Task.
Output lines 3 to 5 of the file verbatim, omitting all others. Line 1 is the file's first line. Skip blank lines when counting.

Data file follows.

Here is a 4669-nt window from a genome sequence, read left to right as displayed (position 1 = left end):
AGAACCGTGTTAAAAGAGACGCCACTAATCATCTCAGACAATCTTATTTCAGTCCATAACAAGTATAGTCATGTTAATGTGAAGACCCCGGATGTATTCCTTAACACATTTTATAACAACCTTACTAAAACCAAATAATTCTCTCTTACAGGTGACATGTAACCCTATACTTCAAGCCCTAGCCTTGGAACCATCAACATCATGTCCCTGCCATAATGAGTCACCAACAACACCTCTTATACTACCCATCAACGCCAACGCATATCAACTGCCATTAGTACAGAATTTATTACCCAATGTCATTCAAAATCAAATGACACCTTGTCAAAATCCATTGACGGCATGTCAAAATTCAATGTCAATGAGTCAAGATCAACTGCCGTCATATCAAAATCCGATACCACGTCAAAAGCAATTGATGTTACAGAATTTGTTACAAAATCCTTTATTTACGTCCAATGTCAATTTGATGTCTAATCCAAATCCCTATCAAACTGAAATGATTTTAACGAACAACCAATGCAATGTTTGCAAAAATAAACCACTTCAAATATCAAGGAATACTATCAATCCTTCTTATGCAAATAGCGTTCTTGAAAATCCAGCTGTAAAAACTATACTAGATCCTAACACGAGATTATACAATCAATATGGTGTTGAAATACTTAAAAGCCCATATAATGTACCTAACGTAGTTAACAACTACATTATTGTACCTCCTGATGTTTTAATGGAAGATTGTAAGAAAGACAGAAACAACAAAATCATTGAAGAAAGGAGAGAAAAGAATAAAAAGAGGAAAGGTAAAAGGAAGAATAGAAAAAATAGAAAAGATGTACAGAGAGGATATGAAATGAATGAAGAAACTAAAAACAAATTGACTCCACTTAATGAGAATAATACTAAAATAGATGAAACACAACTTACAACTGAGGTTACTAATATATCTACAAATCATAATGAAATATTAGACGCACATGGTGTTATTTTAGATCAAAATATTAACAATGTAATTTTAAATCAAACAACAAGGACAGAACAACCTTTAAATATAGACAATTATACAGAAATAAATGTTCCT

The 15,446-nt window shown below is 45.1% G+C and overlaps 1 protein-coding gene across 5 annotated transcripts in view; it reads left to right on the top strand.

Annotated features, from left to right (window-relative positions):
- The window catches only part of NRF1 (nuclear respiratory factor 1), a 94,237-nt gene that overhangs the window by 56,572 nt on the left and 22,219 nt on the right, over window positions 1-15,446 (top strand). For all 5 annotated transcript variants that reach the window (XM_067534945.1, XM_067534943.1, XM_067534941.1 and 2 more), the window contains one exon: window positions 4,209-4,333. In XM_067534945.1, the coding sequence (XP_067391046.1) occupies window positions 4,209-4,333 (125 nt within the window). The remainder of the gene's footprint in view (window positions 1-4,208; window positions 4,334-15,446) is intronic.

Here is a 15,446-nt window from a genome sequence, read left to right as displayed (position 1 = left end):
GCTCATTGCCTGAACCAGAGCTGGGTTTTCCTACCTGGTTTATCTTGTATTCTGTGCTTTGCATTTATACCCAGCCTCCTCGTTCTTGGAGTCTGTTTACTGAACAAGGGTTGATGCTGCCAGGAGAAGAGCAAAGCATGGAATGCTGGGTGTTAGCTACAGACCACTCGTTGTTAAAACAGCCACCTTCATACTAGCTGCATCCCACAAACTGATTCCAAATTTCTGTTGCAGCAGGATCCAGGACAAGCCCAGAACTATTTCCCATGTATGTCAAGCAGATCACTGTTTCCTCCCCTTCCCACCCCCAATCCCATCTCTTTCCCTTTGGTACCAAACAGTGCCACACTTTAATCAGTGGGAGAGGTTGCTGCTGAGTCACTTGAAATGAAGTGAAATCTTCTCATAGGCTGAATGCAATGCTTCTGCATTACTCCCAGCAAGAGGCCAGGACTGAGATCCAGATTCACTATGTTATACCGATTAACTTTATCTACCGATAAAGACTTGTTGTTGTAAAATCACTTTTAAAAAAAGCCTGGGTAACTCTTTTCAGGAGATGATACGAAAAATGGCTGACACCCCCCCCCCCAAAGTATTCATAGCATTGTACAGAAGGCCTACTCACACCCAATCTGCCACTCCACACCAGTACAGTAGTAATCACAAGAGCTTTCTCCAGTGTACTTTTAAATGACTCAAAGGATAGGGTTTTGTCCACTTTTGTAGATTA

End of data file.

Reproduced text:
The 15,446-nt window shown below is 45.1% G+C and overlaps 1 protein-coding gene across 5 annotated transcripts in view; it reads left to right on the top strand.

Annotated features, from left to right (window-relative positions):
- The window catches only part of NRF1 (nuclear respiratory factor 1), a 94,237-nt gene that overhangs the window by 56,572 nt on the left and 22,219 nt on the right, over window positions 1-15,446 (top strand). For all 5 annotated transcript variants that reach the window (XM_067534945.1, XM_067534943.1, XM_067534941.1 and 2 more), the window contains one exon: window positions 4,209-4,333. In XM_067534945.1, the coding sequence (XP_067391046.1) occupies window positions 4,209-4,333 (125 nt within the window). The remainder of the gene's footprint in view (window positions 1-4,208; window positions 4,334-15,446) is intronic.